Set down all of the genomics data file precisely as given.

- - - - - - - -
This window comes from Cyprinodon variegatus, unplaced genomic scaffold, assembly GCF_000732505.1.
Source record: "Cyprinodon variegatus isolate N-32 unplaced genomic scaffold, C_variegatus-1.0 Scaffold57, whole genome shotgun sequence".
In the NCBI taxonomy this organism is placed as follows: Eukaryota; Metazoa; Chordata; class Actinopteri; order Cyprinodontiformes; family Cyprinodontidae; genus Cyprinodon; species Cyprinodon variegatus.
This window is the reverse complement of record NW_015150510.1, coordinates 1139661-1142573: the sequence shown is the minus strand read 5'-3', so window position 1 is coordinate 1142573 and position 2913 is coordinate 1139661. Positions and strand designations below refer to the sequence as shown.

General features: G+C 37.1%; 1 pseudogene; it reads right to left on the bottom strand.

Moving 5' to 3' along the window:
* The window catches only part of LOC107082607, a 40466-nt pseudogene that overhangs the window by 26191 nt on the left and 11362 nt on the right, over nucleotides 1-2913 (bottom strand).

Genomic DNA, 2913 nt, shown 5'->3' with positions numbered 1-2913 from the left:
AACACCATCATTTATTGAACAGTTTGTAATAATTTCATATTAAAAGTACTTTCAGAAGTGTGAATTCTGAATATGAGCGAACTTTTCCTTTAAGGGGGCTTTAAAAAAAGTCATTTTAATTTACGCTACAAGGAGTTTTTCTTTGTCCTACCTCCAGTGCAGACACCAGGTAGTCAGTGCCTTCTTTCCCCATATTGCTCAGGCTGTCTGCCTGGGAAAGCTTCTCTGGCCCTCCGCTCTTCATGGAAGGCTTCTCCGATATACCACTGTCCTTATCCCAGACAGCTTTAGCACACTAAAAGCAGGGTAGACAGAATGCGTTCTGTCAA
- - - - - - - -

This window comes from Cyprinodon variegatus, unplaced genomic scaffold, assembly GCF_000732505.1.
Source record: "Cyprinodon variegatus isolate N-32 unplaced genomic scaffold, C_variegatus-1.0 Scaffold57, whole genome shotgun sequence".
In the NCBI taxonomy this organism is placed as follows: Eukaryota; Metazoa; Chordata; class Actinopteri; order Cyprinodontiformes; family Cyprinodontidae; genus Cyprinodon; species Cyprinodon variegatus.
This window is the reverse complement of record NW_015150510.1, coordinates 1139661-1142573: the sequence shown is the minus strand read 5'-3', so window position 1 is coordinate 1142573 and position 2913 is coordinate 1139661. Positions and strand designations below refer to the sequence as shown.

General features: G+C 37.1%; 1 pseudogene; it reads right to left on the bottom strand.

Moving 5' to 3' along the window:
* The window catches only part of LOC107082607, a 40466-nt pseudogene that overhangs the window by 26191 nt on the left and 11362 nt on the right, over nucleotides 1-2913 (bottom strand).

Genomic DNA, 2913 nt, shown 5'->3' with positions numbered 1-2913 from the left:
AACACCATCATTTATTGAACAGTTTGTAATAATTTCATATTAAAAGTACTTTCAGAAGTGTGAATTCTGAATATGAGCGAACTTTTCCTTTAAGGGGGCTTTAAAAAAAGTCATTTTAATTTACGCTACAAGGAGTTTTTCTTTGTCCTACCTCCAGTGCAGACACCAGGTAGTCAGTGCCTTCTTTCCCCATATTGCTCAGGCTGTCTGCCTGGGAAAGCTTCTCTGGCCCTCCGCTCTTCATGGAAGGCTTCTCCGATATACCACTGTCCTTATCCCAGACAGCTTTAGCACACTAAAAGCAGGGTAGACAGAATGCGTTCTGTCAA